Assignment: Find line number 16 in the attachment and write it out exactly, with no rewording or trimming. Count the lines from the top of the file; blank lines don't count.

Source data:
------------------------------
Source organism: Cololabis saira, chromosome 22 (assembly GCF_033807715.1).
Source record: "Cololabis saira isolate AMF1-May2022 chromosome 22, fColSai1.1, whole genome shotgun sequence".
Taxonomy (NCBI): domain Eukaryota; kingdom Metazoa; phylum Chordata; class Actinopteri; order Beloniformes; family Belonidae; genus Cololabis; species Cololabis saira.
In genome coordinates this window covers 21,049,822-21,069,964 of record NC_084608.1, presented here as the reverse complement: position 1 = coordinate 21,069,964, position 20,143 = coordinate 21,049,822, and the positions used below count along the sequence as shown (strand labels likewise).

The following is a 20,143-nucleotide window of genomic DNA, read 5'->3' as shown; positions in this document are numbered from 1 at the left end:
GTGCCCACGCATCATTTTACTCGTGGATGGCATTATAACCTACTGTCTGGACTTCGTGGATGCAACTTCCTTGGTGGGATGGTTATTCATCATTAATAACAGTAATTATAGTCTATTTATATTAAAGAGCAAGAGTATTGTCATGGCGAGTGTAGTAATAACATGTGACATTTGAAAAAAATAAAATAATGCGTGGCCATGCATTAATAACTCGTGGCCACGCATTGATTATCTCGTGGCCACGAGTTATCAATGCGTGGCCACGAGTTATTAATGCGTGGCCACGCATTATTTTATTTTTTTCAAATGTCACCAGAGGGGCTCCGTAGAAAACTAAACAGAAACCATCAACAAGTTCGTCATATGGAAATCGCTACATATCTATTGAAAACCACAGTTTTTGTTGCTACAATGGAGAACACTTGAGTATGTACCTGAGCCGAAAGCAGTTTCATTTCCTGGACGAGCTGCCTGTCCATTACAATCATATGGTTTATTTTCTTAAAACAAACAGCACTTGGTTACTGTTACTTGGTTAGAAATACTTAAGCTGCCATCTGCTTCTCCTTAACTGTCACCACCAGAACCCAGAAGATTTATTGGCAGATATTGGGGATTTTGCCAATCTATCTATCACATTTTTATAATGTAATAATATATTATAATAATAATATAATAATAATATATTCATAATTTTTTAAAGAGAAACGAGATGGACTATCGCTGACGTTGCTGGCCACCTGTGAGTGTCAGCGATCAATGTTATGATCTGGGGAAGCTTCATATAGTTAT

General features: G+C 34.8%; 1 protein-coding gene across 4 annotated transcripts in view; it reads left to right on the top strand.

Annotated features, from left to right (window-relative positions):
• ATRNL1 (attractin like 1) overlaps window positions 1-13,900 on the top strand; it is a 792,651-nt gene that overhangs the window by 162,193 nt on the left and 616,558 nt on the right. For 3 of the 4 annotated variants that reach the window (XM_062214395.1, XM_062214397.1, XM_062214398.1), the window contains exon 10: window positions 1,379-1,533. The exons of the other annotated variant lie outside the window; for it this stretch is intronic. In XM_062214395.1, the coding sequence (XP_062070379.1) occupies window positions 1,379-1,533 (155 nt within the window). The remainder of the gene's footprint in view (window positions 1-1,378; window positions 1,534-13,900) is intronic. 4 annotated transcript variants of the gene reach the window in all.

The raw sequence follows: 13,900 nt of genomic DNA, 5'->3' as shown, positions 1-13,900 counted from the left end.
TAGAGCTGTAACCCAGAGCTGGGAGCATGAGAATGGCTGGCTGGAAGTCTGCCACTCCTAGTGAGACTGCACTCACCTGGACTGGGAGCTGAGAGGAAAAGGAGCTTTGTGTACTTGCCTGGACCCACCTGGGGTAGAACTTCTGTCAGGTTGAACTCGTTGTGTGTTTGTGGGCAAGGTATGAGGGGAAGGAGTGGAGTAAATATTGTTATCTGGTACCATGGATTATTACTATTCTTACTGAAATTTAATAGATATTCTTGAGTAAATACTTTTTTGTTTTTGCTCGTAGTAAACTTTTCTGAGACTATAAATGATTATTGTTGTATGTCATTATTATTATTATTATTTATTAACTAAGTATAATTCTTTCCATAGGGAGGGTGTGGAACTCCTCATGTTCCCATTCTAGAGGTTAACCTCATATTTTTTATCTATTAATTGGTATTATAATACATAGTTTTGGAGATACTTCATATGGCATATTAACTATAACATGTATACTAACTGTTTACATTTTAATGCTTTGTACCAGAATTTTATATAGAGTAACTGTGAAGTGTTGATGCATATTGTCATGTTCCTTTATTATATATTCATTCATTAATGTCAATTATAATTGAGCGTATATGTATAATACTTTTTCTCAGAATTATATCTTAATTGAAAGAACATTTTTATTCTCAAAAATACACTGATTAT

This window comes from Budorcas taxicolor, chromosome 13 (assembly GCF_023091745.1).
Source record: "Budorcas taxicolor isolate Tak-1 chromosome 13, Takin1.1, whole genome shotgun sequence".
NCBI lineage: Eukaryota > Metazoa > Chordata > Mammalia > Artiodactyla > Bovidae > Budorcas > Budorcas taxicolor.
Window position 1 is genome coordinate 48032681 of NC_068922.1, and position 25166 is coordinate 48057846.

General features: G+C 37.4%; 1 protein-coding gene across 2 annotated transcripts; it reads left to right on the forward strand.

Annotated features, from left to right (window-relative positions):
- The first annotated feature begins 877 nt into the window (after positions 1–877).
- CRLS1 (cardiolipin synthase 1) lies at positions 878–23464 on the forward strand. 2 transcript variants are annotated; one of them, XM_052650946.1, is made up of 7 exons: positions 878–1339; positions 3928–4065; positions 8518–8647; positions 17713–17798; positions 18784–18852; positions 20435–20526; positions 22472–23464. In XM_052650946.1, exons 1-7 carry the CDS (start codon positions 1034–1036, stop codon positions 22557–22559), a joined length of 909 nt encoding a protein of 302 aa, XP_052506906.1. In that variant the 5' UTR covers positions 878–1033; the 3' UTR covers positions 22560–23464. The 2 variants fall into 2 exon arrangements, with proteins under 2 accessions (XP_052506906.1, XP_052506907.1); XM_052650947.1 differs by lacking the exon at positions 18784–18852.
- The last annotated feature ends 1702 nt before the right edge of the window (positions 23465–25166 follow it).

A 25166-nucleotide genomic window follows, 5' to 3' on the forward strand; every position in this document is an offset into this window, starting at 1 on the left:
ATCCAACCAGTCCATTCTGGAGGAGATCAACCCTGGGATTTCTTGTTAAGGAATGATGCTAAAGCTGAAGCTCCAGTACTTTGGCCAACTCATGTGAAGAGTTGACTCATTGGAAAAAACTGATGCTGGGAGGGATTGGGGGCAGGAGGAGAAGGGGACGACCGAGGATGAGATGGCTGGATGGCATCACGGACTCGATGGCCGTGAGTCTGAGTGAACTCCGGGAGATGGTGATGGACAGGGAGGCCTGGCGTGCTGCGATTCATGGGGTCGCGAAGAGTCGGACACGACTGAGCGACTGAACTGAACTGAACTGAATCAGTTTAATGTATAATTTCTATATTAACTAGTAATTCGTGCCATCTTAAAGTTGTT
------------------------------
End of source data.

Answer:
General features: G+C 37.4%; 1 protein-coding gene across 2 annotated transcripts; it reads left to right on the forward strand.